All-in-one car seats take it a step further than convertibles, offering three or four modes in a single package! Besides having rear- and front-facing harnesses, all-in-ones boast of highback and/or backless boosters. This enables them to accommodate your children all the way up to around 120 pounds or 57 inches. All-in-one seats give you the biggest bang for your buck, clearly, but they come with a tradeoff. They are even heavier than convertibles, and typically don’t sport handles for carrying. Hence, they’re tough to transport, and are meant to be a fixture in your car. While that’s not a problem for bigger kids, this makes them trickier for infants. You might wake them in the process of moving them in and out of the seat, for example.
Top-Rated Car Seats
Read the articles below for my takes on the best car seats available on the market today.
How Long Are Car Seats Good For?
There are two answers to this question. On the one hand, there are the manufacturing limitations of the seat. As I said above, there are three types of car seats, and each one can grow with your child a few years longer than the last. If money is no object and you wanted maximum convenience, then you’d want to start with an infant seat, which will last you until around the age of two years. Next is the convertible, lasting through preschool or so, followed finally by the booster.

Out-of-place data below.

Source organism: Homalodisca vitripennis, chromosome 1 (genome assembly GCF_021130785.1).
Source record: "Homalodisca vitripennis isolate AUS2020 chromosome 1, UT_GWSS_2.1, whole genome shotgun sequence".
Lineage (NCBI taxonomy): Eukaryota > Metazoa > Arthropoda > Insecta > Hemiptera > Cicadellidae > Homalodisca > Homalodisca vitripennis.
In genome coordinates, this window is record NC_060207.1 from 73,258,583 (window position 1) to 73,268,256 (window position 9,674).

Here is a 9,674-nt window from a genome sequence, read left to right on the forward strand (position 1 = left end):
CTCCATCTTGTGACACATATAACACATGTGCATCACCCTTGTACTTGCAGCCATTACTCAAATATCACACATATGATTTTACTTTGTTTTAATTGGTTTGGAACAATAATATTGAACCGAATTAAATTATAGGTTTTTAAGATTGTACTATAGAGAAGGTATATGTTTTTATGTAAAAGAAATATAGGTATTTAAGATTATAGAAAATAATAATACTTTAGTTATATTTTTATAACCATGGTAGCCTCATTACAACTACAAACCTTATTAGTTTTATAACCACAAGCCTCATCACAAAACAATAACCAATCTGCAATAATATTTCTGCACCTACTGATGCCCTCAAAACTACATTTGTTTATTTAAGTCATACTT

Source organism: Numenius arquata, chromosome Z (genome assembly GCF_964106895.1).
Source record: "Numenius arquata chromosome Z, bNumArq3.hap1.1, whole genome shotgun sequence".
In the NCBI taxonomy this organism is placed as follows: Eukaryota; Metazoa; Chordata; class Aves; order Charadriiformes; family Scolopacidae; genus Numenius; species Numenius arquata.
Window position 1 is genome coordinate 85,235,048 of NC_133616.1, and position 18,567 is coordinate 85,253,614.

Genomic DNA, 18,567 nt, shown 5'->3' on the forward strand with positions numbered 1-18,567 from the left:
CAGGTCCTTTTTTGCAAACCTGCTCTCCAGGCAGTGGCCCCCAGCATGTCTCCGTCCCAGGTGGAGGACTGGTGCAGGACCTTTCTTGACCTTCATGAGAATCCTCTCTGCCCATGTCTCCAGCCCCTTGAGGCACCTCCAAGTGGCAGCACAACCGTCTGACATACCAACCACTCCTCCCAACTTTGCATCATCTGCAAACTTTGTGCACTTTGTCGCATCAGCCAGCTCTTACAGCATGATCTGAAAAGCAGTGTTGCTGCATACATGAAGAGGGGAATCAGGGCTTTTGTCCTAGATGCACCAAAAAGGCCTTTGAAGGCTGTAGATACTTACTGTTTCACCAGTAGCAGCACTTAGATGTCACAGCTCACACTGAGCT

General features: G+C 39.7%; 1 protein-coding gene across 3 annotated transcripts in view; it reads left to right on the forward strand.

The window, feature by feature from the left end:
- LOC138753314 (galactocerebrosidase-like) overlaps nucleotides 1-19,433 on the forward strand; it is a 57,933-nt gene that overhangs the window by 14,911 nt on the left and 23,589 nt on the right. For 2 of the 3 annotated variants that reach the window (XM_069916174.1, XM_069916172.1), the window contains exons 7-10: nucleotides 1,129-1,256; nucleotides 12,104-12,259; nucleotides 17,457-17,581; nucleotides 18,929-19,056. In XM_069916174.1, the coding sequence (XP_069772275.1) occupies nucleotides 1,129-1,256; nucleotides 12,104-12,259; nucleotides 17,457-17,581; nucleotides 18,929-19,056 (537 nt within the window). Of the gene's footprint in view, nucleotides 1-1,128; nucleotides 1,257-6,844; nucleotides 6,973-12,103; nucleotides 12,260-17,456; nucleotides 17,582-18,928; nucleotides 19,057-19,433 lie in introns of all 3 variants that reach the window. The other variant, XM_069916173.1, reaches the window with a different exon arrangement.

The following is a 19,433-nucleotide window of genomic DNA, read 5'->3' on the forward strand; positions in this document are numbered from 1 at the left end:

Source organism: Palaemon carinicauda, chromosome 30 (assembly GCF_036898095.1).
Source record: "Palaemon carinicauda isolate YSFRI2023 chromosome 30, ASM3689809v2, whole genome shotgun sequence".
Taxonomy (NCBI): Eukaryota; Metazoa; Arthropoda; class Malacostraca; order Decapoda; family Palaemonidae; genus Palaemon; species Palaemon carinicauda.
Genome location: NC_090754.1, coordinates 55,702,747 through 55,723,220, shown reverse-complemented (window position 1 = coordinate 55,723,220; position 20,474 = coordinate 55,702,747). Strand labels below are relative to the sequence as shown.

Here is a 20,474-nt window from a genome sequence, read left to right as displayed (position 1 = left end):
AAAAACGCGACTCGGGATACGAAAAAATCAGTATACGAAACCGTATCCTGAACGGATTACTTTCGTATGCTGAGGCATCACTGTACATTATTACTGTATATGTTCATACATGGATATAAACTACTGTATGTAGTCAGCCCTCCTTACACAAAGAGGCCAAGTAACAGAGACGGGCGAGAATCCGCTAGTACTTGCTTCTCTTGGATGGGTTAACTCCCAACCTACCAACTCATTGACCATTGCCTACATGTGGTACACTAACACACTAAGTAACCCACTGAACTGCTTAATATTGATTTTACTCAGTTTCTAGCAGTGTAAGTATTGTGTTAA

On the other hand, car seats, perhaps surprisingly, come with an expiration date! Car seats endure a lot of wear and tear from your kid’s sitting in them to the temperature variations in the car, which is typically not as insulated as a house. Hence, they have to be disposed of after a certain time. Check your seat’s label to be sure, but useful periods tend to range from 6 to 10 years.
How Long Do Babies Use Infant Car Seats?
Again, the exact answer to this question varies by seat. You should check the owner’s manual of your seat to be sure, or if you haven’t bought it yet, then the online description. Most infant car seats max out at around 35 pounds, which is the weight of the average two-year-old baby.
What Should You Look For in a Car Seat?
Now that you’ve got the landscape of car seats in your head, on to the shopping! Here are some factors to hold in mind as you browse car seats.
Cost. Don’t fret about putting your baby at risk when opting for a lower-cost car seat. In the United States, all car seats sold on the market are required to meet safety standards set by the National Highway Traffic Safety Association. The advantages of more expensive car seats come in the form of more luxurious materials and fancier features. In any case, your baby will be safe in any new car seat.
Size. Be sure that your car seat fits in your car, since they’re not one-size-fits-all. Infant car seats tend to be on the smaller side, while all-in-ones take up more room.
Installation. In general, car seats are installed using the seatbelts or the LATCH system. The LATCH system is present in cars made after 2002, and consists of built-in anchors and tethers that make for a simpler and securer installation of the seat.
Safety indicators. Some car seats come with an indicator, often a green light, to confirm whether the seat is properly secured. This can be very reassuring for parents.
Fabric. Consider both the durability of the fabric that the seat is made of, as well as how easy it is to clean after inevitable messes.
Stroller compatibility. Many car seats, particularly infant car seats, can be attached to a stroller, for ease of transition. As I explain in my guide to choosing a stroller, these combinations of strollers and seats are called travel systems.